The four copies...


The goal here was to make a one piece cast part that looked like the forged original...seam lines and all...


I now need to clean up the rest of the copies and get ready to install. I still have the star caps at the ends of the arms that need casting, about 36 of those altogether.

I'll be back in a while with the casting of the upper a-arms...later all.



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   I have the components worked out for the rear suspension.


  I built the axle pass through collar. This is close to the production shape, and fits with the other components...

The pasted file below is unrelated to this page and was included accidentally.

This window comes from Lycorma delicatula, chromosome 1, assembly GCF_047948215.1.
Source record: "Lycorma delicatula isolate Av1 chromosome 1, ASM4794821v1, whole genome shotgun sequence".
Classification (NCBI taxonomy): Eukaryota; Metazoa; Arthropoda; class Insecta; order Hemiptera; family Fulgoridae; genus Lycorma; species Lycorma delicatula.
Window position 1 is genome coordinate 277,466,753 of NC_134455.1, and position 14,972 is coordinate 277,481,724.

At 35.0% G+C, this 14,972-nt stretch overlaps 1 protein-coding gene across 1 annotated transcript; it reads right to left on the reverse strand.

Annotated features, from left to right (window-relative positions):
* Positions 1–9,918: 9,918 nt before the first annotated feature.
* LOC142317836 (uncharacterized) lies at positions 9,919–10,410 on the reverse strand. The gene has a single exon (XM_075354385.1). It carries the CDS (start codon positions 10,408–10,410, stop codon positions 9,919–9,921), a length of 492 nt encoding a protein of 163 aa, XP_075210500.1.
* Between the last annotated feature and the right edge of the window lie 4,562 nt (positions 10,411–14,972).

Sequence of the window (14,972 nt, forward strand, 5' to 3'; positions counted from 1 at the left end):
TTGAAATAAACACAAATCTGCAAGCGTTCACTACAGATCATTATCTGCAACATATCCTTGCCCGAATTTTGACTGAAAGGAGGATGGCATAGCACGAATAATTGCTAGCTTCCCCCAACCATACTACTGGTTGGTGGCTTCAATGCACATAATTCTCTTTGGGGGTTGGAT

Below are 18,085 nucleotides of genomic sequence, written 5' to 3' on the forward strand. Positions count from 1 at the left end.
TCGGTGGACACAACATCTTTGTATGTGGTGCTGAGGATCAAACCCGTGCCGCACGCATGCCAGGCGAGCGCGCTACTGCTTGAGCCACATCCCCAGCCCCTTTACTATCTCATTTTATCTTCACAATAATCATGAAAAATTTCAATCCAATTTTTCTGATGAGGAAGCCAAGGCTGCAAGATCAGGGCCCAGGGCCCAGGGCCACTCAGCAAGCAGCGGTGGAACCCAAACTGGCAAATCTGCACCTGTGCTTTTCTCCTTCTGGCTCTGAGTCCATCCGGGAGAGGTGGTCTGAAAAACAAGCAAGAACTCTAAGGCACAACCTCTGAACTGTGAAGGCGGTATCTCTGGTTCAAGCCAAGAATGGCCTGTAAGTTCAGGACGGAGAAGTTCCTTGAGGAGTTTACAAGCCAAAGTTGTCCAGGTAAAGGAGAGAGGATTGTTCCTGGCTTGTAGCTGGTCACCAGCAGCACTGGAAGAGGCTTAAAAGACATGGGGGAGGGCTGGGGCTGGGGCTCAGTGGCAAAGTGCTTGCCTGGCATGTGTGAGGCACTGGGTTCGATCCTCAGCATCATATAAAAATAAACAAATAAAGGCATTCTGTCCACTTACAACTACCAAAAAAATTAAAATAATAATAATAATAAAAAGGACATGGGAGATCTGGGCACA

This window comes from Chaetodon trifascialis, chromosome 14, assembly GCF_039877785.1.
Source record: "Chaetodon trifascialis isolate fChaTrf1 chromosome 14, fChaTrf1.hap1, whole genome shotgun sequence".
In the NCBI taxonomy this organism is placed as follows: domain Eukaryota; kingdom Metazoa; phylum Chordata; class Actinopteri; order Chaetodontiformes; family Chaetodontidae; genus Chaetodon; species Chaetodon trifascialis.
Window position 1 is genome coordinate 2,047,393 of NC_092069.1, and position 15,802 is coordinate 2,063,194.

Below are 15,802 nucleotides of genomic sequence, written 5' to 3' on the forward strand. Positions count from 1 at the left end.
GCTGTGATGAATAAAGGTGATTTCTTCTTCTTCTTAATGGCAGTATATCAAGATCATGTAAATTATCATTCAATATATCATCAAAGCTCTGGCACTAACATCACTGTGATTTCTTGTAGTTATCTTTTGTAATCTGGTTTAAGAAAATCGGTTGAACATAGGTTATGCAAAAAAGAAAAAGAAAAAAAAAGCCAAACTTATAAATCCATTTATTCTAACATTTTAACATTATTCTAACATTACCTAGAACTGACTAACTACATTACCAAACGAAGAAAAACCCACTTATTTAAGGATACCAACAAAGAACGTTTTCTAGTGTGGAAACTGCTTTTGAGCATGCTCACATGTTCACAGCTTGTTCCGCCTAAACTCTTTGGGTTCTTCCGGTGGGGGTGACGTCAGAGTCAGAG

The major parts for the rear suspension...




 first version of these components, I built the version that was supplied with the paper kit by Model-Kom.  See below...




You can see how the mounting rings for the wheel axles, are just rings with no detail.  I rebuilt the mounting hub with the back ring detailed with the form curve that it has in the photos...




Fit to the frame (somewhat)...




  Now that I have these worked out, I will clean and primmer, then I can cast the four copies for the whole rear end. I need to cast eight of the axle pass through collars tho. 


  I'll be back with the casting next time.  Thanks for looking.